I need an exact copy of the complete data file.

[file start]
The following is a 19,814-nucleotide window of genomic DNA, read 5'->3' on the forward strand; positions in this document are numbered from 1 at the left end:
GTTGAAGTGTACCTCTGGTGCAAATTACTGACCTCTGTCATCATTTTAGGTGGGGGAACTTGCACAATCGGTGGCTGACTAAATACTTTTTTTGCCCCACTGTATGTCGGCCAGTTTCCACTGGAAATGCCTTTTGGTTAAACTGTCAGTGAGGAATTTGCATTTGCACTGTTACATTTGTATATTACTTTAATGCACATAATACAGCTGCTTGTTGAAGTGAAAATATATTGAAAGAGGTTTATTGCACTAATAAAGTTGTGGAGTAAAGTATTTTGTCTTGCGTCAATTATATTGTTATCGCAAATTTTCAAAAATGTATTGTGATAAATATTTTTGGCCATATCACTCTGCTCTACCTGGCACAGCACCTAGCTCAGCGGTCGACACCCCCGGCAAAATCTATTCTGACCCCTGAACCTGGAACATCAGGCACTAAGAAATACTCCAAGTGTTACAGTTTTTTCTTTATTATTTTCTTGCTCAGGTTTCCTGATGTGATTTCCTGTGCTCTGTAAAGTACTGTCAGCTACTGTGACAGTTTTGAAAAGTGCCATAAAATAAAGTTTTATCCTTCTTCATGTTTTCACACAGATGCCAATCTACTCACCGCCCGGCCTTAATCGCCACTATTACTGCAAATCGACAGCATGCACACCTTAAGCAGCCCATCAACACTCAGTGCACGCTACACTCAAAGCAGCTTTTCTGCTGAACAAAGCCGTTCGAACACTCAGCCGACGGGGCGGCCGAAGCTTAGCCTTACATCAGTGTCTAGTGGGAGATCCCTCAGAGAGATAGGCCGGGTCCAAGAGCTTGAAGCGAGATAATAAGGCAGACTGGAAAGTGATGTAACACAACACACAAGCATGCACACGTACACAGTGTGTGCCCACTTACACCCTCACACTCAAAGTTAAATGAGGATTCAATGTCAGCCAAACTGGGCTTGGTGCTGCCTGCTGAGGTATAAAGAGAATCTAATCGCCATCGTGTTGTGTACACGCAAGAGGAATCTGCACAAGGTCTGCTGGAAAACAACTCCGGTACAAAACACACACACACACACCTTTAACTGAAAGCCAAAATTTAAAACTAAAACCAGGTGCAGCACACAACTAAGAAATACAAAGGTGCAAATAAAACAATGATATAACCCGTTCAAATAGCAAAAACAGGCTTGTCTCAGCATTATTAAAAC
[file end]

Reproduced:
The following is a 19,814-nucleotide window of genomic DNA, read 5'->3' on the forward strand; positions in this document are numbered from 1 at the left end:
GTTGAAGTGTACCTCTGGTGCAAATTACTGACCTCTGTCATCATTTTAGGTGGGGGAACTTGCACAATCGGTGGCTGACTAAATACTTTTTTTGCCCCACTGTATGTCGGCCAGTTTCCACTGGAAATGCCTTTTGGTTAAACTGTCAGTGAGGAATTTGCATTTGCACTGTTACATTTGTATATTACTTTAATGCACATAATACAGCTGCTTGTTGAAGTGAAAATATATTGAAAGAGGTTTATTGCACTAATAAAGTTGTGGAGTAAAGTATTTTGTCTTGCGTCAATTATATTGTTATCGCAAATTTTCAAAAATGTATTGTGATAAATATTTTTGGCCATATCACTCTGCTCTACCTGGCACAGCACCTAGCTCAGCGGTCGACACCCCCGGCAAAATCTATTCTGACCCCTGAACCTGGAACATCAGGCACTAAGAAATACTCCAAGTGTTACAGTTTTTTCTTTATTATTTTCTTGCTCAGGTTTCCTGATGTGATTTCCTGTGCTCTGTAAAGTACTGTCAGCTACTGTGACAGTTTTGAAAAGTGCCATAAAATAAAGTTTTATCCTTCTTCATGTTTTCACACAGATGCCAATCTACTCACCGCCCGGCCTTAATCGCCACTATTACTGCAAATCGACAGCATGCACACCTTAAGCAGCCCATCAACACTCAGTGCACGCTACACTCAAAGCAGCTTTTCTGCTGAACAAAGCCGTTCGAACACTCAGCCGACGGGGCGGCCGAAGCTTAGCCTTACATCAGTGTCTAGTGGGAGATCCCTCAGAGAGATAGGCCGGGTCCAAGAGCTTGAAGCGAGATAATAAGGCAGACTGGAAAGTGATGTAACACAACACACAAGCATGCACACGTACACAGTGTGTGCCCACTTACACCCTCACACTCAAAGTTAAATGAGGATTCAATGTCAGCCAAACTGGGCTTGGTGCTGCCTGCTGAGGTATAAAGAGAATCTAATCGCCATCGTGTTGTGTACACGCAAGAGGAATCTGCACAAGGTCTGCTGGAAAACAACTCCGGTACAAAACACACACACACACACCTTTAACTGAAAGCCAAAATTTAAAACTAAAACCAGGTGCAGCACACAACTAAGAAATACAAAGGTGCAAATAAAACAATGATATAACCCGTTCAAATAGCAAAAACAGGCTTGTCTCAGCATTATTAAAAC